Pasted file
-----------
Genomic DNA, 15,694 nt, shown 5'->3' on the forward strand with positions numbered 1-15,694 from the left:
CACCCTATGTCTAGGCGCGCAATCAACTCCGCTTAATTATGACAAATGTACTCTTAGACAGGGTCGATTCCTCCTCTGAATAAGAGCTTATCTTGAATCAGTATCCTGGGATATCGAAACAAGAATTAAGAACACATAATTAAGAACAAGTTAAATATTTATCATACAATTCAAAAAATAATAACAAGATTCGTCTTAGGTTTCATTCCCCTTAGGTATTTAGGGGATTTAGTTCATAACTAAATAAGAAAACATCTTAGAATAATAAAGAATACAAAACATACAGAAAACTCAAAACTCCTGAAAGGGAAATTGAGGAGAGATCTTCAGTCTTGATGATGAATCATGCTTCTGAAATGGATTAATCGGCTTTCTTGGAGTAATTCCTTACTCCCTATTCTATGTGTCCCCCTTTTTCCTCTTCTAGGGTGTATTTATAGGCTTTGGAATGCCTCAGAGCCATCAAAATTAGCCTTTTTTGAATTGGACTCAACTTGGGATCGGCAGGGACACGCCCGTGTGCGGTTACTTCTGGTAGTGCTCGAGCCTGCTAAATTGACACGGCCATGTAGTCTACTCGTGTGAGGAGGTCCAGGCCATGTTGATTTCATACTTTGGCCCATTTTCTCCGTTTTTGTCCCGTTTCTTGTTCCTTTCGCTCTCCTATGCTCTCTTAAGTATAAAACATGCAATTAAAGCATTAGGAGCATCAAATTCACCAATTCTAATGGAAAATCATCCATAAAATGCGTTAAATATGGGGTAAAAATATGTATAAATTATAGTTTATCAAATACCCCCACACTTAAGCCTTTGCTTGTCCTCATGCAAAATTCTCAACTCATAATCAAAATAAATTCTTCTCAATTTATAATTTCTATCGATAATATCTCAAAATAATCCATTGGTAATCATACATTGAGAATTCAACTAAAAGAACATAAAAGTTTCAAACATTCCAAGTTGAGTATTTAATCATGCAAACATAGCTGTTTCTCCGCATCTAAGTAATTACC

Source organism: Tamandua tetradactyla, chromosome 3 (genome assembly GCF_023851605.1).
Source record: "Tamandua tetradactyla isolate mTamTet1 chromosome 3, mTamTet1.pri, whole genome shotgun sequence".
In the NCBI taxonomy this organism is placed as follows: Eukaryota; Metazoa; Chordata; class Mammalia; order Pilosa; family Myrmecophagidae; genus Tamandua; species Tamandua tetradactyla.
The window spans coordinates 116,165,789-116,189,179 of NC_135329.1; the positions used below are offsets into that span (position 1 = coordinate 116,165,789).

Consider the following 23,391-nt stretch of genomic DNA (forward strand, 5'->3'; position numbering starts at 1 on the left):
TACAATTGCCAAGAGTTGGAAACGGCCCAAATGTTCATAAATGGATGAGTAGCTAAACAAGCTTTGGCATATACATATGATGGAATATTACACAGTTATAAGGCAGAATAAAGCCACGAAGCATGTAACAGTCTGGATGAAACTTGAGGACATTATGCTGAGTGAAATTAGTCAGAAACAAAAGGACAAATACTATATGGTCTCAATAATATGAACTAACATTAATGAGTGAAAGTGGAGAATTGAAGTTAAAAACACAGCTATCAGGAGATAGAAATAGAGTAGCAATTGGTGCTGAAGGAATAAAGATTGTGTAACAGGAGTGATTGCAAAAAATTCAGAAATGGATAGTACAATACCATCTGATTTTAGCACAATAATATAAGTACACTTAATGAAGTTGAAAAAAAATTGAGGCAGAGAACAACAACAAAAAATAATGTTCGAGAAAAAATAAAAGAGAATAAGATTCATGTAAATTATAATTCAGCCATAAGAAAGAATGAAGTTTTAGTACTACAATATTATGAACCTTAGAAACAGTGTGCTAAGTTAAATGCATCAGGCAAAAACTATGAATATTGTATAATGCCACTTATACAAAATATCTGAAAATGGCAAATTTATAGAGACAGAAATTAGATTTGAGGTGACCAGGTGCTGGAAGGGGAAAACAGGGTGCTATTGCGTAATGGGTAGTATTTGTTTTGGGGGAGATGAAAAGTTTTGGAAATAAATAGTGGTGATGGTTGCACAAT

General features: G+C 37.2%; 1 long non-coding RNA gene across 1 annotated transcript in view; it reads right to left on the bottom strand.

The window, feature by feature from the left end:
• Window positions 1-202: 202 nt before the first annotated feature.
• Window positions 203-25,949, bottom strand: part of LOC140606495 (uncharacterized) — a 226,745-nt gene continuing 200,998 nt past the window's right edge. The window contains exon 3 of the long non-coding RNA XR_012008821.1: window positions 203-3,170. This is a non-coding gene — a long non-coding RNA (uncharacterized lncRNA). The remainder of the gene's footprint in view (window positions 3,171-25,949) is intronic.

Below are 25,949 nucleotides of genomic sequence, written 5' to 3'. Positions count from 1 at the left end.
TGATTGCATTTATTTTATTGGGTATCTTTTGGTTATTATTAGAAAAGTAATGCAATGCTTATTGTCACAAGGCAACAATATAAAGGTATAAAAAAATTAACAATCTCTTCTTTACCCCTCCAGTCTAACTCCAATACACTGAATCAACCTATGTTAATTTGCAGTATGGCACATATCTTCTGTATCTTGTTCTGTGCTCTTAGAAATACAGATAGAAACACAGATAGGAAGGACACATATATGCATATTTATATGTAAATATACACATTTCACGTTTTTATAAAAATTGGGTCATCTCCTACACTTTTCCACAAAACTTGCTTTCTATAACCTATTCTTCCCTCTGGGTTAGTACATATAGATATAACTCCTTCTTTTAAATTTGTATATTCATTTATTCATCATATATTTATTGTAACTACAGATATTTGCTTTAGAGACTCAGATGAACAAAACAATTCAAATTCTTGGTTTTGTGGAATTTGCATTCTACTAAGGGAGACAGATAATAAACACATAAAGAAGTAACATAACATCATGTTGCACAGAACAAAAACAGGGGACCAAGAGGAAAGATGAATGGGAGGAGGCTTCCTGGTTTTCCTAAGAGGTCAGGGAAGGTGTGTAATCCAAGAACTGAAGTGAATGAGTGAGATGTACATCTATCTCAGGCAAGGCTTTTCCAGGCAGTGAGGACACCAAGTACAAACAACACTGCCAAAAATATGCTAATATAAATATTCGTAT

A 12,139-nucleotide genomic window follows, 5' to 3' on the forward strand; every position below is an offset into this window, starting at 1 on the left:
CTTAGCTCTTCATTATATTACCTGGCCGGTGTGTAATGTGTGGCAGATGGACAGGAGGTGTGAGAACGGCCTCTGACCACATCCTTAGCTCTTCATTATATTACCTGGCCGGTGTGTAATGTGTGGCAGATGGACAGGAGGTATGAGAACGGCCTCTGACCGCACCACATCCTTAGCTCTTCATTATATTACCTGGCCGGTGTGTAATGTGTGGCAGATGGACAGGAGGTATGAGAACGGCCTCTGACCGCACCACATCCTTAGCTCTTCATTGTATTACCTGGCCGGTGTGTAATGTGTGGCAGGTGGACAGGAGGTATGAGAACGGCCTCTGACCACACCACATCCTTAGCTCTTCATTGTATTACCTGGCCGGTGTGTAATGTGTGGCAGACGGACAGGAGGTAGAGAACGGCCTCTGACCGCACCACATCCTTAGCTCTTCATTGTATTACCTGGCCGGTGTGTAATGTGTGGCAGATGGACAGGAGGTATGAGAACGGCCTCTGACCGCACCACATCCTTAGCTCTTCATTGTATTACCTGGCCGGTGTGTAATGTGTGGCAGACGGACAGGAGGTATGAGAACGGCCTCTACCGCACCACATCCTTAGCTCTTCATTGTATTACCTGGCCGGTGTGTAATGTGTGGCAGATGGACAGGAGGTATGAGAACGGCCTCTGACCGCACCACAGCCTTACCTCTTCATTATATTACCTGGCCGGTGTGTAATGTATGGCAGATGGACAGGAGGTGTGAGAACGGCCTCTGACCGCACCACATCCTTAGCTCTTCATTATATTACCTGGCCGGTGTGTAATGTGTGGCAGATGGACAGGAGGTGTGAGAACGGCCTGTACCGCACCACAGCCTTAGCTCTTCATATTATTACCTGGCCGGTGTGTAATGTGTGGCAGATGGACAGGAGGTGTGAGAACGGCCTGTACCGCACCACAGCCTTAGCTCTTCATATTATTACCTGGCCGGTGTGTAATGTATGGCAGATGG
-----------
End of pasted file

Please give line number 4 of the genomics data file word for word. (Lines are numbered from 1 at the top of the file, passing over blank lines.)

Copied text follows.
Source record: "Tamandua tetradactyla isolate mTamTet1 chromosome 3, mTamTet1.pri, whole genome shotgun sequence".